Arthritis in Elderly Cats: What You Should Know
Cats can suffer from arthritis as they get older. The symptoms may not be very obvious, so it can be hard to tell if your cat is uncomfortable or if he is just slowing down because of age.
It’s easy to notice a problem if your cat is limping, but often the only indicator that he has arthritis is that he is less enthusiastic about jumping on the couch or climbing up the stairs.
A very obvious feature of spinal arthritis in your cat is that he stops grooming his lower back and sides. This is because it is physically difficult for him to turn around and reach that part of his body.
Diagnosis is usually based on clinical signs and x-rays.
Treating arthritis in your elderly cat can be a challenge. He can’t take many of the medications that are available to dogs and people, because he can’t metabolize it. There is one drug that is registered for use in cats, but you need to make sure your cat’s kidneys are working very well. Otherwise he may develop kidney disease from the very medication that is supposed to make him feel better.
A safer approach in managing your cat’s arthritis is to use joint support treatments instead of drugs. These treatments help to restore the cartilage lining his joints so the bones move smoothly against each other. They also make the fluid in his joints more lubricating and shock absorbing which also relieves his symptoms.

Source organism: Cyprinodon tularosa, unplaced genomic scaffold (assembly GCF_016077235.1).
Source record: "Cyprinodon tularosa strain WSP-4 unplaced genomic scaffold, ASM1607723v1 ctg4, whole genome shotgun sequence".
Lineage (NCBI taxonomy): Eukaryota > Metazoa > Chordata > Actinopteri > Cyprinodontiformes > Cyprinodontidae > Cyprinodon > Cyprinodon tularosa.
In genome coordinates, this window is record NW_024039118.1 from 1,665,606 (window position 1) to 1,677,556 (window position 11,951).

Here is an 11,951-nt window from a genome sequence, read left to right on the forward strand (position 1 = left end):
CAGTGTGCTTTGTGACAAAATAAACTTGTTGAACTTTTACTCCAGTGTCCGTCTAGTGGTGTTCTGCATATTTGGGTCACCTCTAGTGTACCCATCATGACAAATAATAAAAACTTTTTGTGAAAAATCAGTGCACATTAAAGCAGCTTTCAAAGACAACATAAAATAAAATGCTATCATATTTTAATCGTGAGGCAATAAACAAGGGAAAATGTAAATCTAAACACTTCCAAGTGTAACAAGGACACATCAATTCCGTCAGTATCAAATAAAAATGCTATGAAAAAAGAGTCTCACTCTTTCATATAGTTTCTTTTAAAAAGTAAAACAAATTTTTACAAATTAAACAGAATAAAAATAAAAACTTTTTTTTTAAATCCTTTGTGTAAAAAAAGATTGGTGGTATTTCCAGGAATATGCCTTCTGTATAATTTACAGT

These treatments are available as an injection or as a powder that is sprinkled on his meals. Cats can be fussy eaters so you may find your cat responds better to injections.
Don’t forget natural therapies. Omega fatty acids are a natural anti-inflammatory which can reduce pain and inflammation in the joints. Green lipped mussel extracts have been shown to be very effective in reducing the signs of arthritis. Acupuncture is very well regarded as a treatment for arthritis in all species. All of these therapies are safe, effective and have no side effects.
Whatever you do, never ever give your cat any medication that hasn’t been prescribed for him. Dog and human drugs can make him seriously ill, and may even be fatal.
Arthritis can make life less pleasant for your elderly feline, but there are treatments available that can help him to feel better. Your veterinarian is your partner in making sure your cat enjoys his twilight years as much as possible.